Here are the reasons I prefer covered call writing to naked put selling in normal market conditions:
- Many brokerages want the assurance to know that you have the ability to purchase the shares you are obligated to buy when selling the put. Therefore, they will require you to have an adequate amount of cash in your account to cover such an event. You will then have sold a cash-secured put and set aside the same amount of cash as the covered call seller.
- The seller of a covered call captures all dividends distributed by the underlying corporation, the put seller does not. We’re not talking about a huge windfall here, but the cash is better in our pockets than someone else’s. This profit is partially compensated for by higher put premiums prior to dividend distribution when selling puts.
- Selling covered calls allows the investor more flexibility. The most profit a put seller can generate is the premium on the option sale. A covered call writer can profit from the option premium PLUS additional share appreciation if an out-of-the-money strike is sold. That choice is available to the covered call writer but not to the put seller.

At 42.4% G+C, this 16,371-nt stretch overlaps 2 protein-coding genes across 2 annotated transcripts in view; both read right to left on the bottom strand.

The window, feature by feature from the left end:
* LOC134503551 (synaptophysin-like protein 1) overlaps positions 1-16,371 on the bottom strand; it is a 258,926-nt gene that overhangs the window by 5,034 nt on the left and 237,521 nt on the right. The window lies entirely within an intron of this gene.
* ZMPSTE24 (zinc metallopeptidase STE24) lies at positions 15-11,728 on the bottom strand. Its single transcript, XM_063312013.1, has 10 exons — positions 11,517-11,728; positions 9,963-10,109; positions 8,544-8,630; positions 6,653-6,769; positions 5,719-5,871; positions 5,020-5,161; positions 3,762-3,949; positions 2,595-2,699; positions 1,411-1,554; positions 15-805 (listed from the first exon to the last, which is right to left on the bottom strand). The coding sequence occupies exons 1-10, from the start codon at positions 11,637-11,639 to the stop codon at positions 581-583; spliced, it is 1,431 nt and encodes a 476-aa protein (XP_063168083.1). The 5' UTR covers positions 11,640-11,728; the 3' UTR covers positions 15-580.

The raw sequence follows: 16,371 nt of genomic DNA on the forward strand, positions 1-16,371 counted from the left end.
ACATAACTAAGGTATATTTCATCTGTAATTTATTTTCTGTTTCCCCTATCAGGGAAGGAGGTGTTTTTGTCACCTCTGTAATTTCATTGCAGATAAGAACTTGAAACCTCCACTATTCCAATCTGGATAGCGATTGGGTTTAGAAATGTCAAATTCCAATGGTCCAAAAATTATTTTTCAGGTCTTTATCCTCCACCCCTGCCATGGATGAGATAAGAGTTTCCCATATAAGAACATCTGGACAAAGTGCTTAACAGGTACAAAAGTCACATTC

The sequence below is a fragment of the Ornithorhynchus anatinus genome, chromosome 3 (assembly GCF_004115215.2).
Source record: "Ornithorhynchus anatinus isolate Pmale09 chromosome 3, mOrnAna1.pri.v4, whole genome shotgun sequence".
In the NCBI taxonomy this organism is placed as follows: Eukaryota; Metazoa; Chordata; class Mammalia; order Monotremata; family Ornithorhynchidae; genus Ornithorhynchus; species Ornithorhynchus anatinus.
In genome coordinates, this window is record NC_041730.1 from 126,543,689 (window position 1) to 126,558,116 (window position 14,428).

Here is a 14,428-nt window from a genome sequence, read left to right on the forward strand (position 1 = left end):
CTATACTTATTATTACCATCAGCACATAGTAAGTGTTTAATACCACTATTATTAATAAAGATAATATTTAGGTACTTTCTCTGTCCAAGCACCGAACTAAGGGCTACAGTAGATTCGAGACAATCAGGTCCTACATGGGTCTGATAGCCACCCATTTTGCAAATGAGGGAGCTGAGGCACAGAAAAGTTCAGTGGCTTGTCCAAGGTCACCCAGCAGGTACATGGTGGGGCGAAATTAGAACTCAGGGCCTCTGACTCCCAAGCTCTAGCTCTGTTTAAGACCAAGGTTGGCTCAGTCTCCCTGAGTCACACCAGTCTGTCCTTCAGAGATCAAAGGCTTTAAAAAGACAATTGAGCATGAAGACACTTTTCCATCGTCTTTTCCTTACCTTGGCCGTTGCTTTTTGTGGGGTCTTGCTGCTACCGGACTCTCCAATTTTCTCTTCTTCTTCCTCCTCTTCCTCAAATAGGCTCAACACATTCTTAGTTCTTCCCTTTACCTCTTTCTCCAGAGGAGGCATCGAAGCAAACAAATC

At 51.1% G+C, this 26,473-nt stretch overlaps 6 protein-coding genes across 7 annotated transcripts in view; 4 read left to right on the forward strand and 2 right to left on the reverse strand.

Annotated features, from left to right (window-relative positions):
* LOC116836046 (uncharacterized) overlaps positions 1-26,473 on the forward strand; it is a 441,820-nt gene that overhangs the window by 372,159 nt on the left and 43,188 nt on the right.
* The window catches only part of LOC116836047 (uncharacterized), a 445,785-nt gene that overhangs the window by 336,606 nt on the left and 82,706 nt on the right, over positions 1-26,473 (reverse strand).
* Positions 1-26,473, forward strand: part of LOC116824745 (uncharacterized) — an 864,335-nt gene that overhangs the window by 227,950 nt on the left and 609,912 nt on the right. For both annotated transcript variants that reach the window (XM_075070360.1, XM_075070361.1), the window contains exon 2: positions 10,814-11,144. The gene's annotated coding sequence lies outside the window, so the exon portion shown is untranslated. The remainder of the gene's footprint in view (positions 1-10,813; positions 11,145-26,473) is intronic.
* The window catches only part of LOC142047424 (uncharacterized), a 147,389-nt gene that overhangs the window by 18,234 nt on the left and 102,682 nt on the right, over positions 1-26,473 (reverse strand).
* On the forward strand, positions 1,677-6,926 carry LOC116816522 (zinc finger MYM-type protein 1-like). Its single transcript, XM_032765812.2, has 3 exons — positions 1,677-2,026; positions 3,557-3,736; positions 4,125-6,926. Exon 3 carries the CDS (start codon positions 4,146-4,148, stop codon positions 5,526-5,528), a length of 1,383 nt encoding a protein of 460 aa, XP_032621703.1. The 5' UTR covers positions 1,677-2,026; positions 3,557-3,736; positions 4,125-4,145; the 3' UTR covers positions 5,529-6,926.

- Early assignment is not an issue for covered call writers because the option premium is not affected and possible additional upside appreciation is incorporated into your profits if an O-T-M strike was sold. For put sellers, early assignment could be a disaster. Imagine a stock gapping down after unexpected negative news, and the stock “put” to us at the $30 strike. The stock is plummeting and heading for the teens! The put seller wants to sell the stock before it loses more ground but perhaps the shares haven’t even hit his account yet. He may have to wait until the next day to sell the shares. One way of getting around this issue is to sell the shares short (selling before actually owning them). The problem with this solution is that average Blue Collar Investors will have a difficult time getting “shorting privileges” from their brokerage firm and may lack the sophistication necessary to manage such situations. Besides, who needs the headaches?
- Those interested in option investing in tax sheltered accounts, will have an easier time establishing such accounts using covered call writing than any other form of options trading.
Real Life Example: RAX as of 8-27-12:
I have randomly selected, RAX, a stock on the BCI Premium Watch List as of 8-27-12. At the time, this equity was trading @ $59 so I have highlighted the following options:
- $55 in-the-money call option (yellow field)
- $55 out-of-the-money put option (green field)